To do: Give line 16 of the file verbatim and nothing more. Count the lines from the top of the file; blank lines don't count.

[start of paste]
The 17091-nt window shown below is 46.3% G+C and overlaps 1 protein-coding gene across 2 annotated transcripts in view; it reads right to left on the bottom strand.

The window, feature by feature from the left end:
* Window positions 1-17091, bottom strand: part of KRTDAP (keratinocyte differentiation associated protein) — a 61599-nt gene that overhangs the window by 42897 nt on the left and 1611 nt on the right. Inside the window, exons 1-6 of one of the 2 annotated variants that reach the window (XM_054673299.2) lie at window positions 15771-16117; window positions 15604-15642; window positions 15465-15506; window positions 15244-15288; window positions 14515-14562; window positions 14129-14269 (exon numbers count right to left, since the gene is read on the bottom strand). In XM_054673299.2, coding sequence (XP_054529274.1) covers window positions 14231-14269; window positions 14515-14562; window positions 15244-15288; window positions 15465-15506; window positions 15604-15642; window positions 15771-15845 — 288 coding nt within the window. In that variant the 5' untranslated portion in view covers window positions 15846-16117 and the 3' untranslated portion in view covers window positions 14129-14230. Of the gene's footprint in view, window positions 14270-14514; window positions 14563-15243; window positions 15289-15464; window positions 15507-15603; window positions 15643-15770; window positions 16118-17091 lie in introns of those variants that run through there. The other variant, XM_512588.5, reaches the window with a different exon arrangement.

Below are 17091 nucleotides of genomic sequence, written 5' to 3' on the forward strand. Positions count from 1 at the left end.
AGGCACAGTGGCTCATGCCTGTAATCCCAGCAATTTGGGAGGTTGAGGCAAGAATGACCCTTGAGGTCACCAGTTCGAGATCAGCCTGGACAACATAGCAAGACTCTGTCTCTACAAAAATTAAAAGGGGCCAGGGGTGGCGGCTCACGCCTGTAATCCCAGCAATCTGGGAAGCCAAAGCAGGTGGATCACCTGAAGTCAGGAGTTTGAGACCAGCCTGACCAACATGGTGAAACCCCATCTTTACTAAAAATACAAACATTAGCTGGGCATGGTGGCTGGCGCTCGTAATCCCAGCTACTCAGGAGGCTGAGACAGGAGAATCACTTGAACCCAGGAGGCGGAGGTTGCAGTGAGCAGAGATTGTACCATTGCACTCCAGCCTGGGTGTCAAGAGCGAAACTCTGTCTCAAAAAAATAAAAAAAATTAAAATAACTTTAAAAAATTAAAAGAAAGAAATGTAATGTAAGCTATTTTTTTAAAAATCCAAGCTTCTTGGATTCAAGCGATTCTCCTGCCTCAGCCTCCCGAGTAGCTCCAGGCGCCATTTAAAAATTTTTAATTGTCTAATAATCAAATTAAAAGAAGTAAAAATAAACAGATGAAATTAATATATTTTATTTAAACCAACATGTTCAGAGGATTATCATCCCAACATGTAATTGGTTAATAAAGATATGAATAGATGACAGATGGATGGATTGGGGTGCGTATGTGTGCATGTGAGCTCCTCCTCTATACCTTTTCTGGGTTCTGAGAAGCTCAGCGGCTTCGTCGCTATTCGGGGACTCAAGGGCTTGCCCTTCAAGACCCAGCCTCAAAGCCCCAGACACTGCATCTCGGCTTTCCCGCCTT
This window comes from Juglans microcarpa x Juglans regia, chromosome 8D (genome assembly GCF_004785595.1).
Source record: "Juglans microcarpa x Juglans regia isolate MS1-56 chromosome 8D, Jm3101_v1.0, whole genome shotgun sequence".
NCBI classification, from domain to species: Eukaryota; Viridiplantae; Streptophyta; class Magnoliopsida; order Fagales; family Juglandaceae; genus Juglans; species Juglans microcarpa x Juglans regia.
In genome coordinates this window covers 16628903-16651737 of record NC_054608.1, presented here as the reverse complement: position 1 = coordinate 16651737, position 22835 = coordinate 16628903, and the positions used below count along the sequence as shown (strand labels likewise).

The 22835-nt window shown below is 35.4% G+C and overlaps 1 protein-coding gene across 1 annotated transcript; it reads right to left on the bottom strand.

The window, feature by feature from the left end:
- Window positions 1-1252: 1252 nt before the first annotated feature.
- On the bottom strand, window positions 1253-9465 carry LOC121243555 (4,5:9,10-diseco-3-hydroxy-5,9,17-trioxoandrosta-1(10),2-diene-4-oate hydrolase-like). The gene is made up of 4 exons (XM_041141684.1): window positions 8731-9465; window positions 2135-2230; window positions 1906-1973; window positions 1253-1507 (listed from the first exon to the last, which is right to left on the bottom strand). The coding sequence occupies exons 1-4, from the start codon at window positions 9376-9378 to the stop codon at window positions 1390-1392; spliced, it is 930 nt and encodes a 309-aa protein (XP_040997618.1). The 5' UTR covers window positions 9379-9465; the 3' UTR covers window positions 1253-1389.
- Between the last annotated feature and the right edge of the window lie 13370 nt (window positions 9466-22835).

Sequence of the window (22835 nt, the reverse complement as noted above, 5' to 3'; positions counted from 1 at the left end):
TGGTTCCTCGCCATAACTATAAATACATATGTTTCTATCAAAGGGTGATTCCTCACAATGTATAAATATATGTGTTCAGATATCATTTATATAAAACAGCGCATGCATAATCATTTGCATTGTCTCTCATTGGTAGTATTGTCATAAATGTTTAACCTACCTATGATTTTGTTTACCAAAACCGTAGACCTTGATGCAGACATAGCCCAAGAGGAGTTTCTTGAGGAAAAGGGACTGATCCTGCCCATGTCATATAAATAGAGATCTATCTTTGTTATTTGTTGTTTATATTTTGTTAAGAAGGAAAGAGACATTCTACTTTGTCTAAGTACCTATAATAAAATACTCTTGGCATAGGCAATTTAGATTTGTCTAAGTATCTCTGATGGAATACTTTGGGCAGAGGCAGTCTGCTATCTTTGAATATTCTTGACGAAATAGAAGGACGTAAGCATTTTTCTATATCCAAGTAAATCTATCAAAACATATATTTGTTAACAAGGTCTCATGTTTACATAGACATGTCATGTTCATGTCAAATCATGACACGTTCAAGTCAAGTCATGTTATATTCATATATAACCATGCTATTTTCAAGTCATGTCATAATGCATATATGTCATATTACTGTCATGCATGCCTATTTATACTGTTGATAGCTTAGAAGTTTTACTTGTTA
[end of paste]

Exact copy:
TGGTTCCTCGCCATAACTATAAATACATATGTTTCTATCAAAGGGTGATTCCTCACAATGTATAAATATATGTGTTCAGATATCATTTATATAAAACAGCGCATGCATAATCATTTGCATTGTCTCTCATTGGTAGTATTGTCATAAATGTTTAACCTACCTATGATTTTGTTTACCAAAACCGTAGACCTTGATGCAGACATAGCCCAAGAGGAGTTTCTTGAGGAAAAGGGACTGATCCTGCCCATGTCATATAAATAGAGATCTATCTTTGTTATTTGTTGTTTATATTTTGTTAAGAAGGAAAGAGACATTCTACTTTGTCTAAGTACCTATAATAAAATACTCTTGGCATAGGCAATTTAGATTTGTCTAAGTATCTCTGATGGAATACTTTGGGCAGAGGCAGTCTGCTATCTTTGAATATTCTTGACGAAATAGAAGGACGTAAGCATTTTTCTATATCCAAGTAAATCTATCAAAACATATATTTGTTAACAAGGTCTCATGTTTACATAGACATGTCATGTTCATGTCAAATCATGACACGTTCAAGTCAAGTCATGTTATATTCATATATAACCATGCTATTTTCAAGTCATGTCATAATGCATATATGTCATATTACTGTCATGCATGCCTATTTATACTGTTGATAGCTTAGAAGTTTTACTTGTTA